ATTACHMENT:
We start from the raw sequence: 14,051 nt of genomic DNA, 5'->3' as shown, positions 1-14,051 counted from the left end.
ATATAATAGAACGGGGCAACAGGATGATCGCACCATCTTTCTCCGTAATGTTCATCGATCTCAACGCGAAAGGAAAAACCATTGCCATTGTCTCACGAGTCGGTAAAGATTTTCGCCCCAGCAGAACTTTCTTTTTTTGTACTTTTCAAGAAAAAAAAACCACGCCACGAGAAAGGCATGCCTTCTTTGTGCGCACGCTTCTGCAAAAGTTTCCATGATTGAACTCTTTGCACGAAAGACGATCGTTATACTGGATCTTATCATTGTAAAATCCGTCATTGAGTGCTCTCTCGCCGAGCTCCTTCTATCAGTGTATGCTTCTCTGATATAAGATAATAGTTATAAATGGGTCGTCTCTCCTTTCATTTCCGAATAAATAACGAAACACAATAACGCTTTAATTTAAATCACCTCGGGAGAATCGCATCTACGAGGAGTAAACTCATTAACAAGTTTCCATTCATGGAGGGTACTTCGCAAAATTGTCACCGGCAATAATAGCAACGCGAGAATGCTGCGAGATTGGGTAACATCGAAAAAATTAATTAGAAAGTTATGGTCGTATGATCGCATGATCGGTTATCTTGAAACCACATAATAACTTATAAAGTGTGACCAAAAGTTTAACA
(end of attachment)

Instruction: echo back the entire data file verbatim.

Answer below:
We start from the raw sequence: 14,051 nt of genomic DNA, 5'->3' as shown, positions 1-14,051 counted from the left end.
ATATAATAGAACGGGGCAACAGGATGATCGCACCATCTTTCTCCGTAATGTTCATCGATCTCAACGCGAAAGGAAAAACCATTGCCATTGTCTCACGAGTCGGTAAAGATTTTCGCCCCAGCAGAACTTTCTTTTTTTGTACTTTTCAAGAAAAAAAAACCACGCCACGAGAAAGGCATGCCTTCTTTGTGCGCACGCTTCTGCAAAAGTTTCCATGATTGAACTCTTTGCACGAAAGACGATCGTTATACTGGATCTTATCATTGTAAAATCCGTCATTGAGTGCTCTCTCGCCGAGCTCCTTCTATCAGTGTATGCTTCTCTGATATAAGATAATAGTTATAAATGGGTCGTCTCTCCTTTCATTTCCGAATAAATAACGAAACACAATAACGCTTTAATTTAAATCACCTCGGGAGAATCGCATCTACGAGGAGTAAACTCATTAACAAGTTTCCATTCATGGAGGGTACTTCGCAAAATTGTCACCGGCAATAATAGCAACGCGAGAATGCTGCGAGATTGGGTAACATCGAAAAAATTAATTAGAAAGTTATGGTCGTATGATCGCATGATCGGTTATCTTGAAACCACATAATAACTTATAAAGTGTGACCAAAAGTTTAACA